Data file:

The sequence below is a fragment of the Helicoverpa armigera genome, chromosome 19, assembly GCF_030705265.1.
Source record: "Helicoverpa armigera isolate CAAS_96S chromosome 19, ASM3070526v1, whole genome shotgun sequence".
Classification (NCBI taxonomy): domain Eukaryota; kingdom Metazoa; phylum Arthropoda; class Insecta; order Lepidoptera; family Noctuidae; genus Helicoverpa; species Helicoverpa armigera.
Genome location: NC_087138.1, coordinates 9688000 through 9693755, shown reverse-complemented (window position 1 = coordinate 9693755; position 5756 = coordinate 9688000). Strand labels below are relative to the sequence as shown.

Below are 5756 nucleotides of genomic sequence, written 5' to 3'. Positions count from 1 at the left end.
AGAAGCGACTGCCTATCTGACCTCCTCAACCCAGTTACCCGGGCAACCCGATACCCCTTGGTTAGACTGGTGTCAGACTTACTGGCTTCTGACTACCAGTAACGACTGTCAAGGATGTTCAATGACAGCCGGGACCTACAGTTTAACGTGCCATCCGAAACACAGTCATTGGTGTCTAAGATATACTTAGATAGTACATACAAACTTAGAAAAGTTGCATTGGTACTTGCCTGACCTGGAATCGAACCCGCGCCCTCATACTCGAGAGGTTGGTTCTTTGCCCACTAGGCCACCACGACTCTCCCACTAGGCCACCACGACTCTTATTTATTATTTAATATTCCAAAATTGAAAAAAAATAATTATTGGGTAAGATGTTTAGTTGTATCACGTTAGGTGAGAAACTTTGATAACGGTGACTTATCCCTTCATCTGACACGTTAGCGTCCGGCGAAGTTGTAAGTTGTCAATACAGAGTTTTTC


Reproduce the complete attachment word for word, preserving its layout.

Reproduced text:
The sequence below is a fragment of the Helicoverpa armigera genome, chromosome 19, assembly GCF_030705265.1.
Source record: "Helicoverpa armigera isolate CAAS_96S chromosome 19, ASM3070526v1, whole genome shotgun sequence".
Classification (NCBI taxonomy): domain Eukaryota; kingdom Metazoa; phylum Arthropoda; class Insecta; order Lepidoptera; family Noctuidae; genus Helicoverpa; species Helicoverpa armigera.
Genome location: NC_087138.1, coordinates 9688000 through 9693755, shown reverse-complemented (window position 1 = coordinate 9693755; position 5756 = coordinate 9688000). Strand labels below are relative to the sequence as shown.

Below are 5756 nucleotides of genomic sequence, written 5' to 3'. Positions count from 1 at the left end.
AGAAGCGACTGCCTATCTGACCTCCTCAACCCAGTTACCCGGGCAACCCGATACCCCTTGGTTAGACTGGTGTCAGACTTACTGGCTTCTGACTACCAGTAACGACTGTCAAGGATGTTCAATGACAGCCGGGACCTACAGTTTAACGTGCCATCCGAAACACAGTCATTGGTGTCTAAGATATACTTAGATAGTACATACAAACTTAGAAAAGTTGCATTGGTACTTGCCTGACCTGGAATCGAACCCGCGCCCTCATACTCGAGAGGTTGGTTCTTTGCCCACTAGGCCACCACGACTCTCCCACTAGGCCACCACGACTCTTATTTATTATTTAATATTCCAAAATTGAAAAAAAATAATTATTGGGTAAGATGTTTAGTTGTATCACGTTAGGTGAGAAACTTTGATAACGGTGACTTATCCCTTCATCTGACACGTTAGCGTCCGGCGAAGTTGTAAGTTGTCAATACAGAGTTTTTC